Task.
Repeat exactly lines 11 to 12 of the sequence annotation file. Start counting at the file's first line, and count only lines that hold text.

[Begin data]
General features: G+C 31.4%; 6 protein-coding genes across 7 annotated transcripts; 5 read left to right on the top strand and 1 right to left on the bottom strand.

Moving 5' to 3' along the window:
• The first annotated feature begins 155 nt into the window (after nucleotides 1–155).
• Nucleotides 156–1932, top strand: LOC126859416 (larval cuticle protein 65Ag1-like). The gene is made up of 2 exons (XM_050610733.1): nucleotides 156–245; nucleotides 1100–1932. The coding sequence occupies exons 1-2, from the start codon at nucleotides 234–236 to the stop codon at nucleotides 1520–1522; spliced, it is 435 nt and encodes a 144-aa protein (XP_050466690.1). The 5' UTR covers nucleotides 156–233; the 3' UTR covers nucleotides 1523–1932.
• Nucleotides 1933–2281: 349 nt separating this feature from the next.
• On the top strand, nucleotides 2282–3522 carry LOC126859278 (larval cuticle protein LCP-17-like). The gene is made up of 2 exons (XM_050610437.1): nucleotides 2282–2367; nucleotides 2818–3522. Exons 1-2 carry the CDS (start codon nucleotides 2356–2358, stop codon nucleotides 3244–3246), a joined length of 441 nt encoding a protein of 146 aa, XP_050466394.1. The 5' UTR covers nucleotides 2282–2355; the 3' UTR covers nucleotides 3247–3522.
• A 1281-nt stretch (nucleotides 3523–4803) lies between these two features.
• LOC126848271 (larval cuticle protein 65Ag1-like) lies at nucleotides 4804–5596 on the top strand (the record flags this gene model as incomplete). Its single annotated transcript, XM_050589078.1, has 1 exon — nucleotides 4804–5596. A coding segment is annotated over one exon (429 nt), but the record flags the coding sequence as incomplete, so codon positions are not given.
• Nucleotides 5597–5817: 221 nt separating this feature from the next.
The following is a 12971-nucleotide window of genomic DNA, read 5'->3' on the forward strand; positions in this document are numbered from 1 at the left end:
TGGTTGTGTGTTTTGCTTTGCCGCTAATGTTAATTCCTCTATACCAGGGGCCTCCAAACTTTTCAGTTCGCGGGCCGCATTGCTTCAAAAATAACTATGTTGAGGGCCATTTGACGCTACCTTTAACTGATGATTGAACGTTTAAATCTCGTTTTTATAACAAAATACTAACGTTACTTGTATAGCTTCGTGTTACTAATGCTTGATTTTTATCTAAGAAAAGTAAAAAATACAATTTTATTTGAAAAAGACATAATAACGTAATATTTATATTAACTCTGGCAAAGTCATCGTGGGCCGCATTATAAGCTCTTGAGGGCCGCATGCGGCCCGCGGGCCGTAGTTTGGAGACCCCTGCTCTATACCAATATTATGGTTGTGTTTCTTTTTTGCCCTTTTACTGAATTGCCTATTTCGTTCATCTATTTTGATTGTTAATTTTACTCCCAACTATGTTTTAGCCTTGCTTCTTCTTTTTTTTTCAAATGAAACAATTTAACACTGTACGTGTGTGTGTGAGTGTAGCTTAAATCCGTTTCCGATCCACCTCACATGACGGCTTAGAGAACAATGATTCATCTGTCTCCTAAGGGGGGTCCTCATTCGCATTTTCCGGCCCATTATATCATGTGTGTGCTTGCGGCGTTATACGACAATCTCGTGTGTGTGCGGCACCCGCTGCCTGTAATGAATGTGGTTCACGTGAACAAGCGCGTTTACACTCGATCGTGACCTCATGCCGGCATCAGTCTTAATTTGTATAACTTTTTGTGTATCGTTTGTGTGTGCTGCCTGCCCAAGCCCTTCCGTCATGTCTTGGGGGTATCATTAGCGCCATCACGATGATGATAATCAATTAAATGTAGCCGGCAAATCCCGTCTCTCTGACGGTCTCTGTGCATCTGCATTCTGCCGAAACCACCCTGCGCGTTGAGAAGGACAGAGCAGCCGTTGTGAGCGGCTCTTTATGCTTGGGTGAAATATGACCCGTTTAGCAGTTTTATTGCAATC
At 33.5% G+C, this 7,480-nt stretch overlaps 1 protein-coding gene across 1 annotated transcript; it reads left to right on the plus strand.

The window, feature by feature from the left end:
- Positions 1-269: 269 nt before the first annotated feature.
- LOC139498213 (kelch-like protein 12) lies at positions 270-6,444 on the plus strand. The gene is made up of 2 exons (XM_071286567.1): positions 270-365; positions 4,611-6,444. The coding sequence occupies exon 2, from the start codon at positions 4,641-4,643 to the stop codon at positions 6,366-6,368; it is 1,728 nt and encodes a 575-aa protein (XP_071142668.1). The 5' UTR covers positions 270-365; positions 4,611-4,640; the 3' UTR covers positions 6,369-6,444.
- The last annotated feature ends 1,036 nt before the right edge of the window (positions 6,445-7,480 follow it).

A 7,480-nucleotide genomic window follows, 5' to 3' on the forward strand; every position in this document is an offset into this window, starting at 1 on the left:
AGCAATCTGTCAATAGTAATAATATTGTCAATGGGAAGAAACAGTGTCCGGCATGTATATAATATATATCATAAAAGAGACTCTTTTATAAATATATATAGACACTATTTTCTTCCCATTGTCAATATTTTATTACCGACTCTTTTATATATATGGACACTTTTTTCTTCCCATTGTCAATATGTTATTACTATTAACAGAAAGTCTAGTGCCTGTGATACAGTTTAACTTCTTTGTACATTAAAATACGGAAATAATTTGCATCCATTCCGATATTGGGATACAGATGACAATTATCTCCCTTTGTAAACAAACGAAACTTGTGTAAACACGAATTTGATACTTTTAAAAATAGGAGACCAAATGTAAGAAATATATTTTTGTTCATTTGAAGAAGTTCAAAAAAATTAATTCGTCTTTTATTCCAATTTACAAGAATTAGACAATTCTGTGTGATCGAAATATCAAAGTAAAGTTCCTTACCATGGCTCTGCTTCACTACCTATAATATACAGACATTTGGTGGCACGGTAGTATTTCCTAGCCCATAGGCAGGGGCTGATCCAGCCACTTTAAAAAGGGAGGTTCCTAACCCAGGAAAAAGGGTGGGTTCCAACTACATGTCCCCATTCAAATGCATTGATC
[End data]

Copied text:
TGGTTGTGTGTTTTGCTTTGCCGCTAATGTTAATTCCTCTATACCAGGGGCCTCCAAACTTTTCAGTTCGCGGGCCGCATTGCTTCAAAAATAACTATGTTGAGGGCCATTTGACGCTACCTTTAACTGATGATTGAACGTTTAAATCTCGTTTTTATAACAAAATACTAACGTTACTTGTATAGCTTCGTGTTACTAATGCTTGATTTTTATCTAAGAAAAGTAAAAAATACAATTTTATTTGAAAAAGACATAATAACGTAATATTTATATTAACTCTGGCAAAGTCATCGTGGGCCGCATTATAAGCTCTTGAGGGCCGCATGCGGCCCGCGGGCCGTAGTTTGGAGACCCCTGCTCTATACCAATATTATGGTTGTGTTTCTTTTTTGCCCTTTTACTGAATTGCCTATTTCGTTCATCTATTTTGATTGTTAATTTTACTCCCAACTATGTTTTAGCCTTGCTTCTTCTTTTTTTTTCAAATGAAACAATTTAACACTGTACGTGTGTGTGTGAGTGTAGCTTAAATCCGTTTCCGATCCACCTCACATGACGGCTTAGAGAACAATGATTCATCTGTCTCCTAAGGGGGGTCCTCATTCGCATTTTCCGGCCCATTATATCATGTGTGTGCTTGCGGCGTTATACGACAATCTCGTGTGTGTGCGGCACCCGCTGCCTGTAATGAATGTGGTTCACGTGAACAAGCGCGTTTACACTCGATCGTGACCTCATGCCGGCATCAGTCTTAATTTGTATAACTTTTTGTGTATCGTTTGTGTGTGCTGCCTGCCCAAGCCCTTCCGTCATGTCTTGGGGGTATCATTAGCGCCATCACGATGATGATAATCAATTAAATGTAGCCGGCAAATCCCGTCTCTCTGACGGTCTCTGTGCATCTGCATTCTGCCGAAACCACCCTGCGCGTTGAGAAGGACAGAGCAGCCGTTGTGAGCGGCTCTTTATGCTTGGGTGAAATATGACCCGTTTAGCAGTTTTATTGCAATC
At 33.5% G+C, this 7,480-nt stretch overlaps 1 protein-coding gene across 1 annotated transcript; it reads left to right on the plus strand.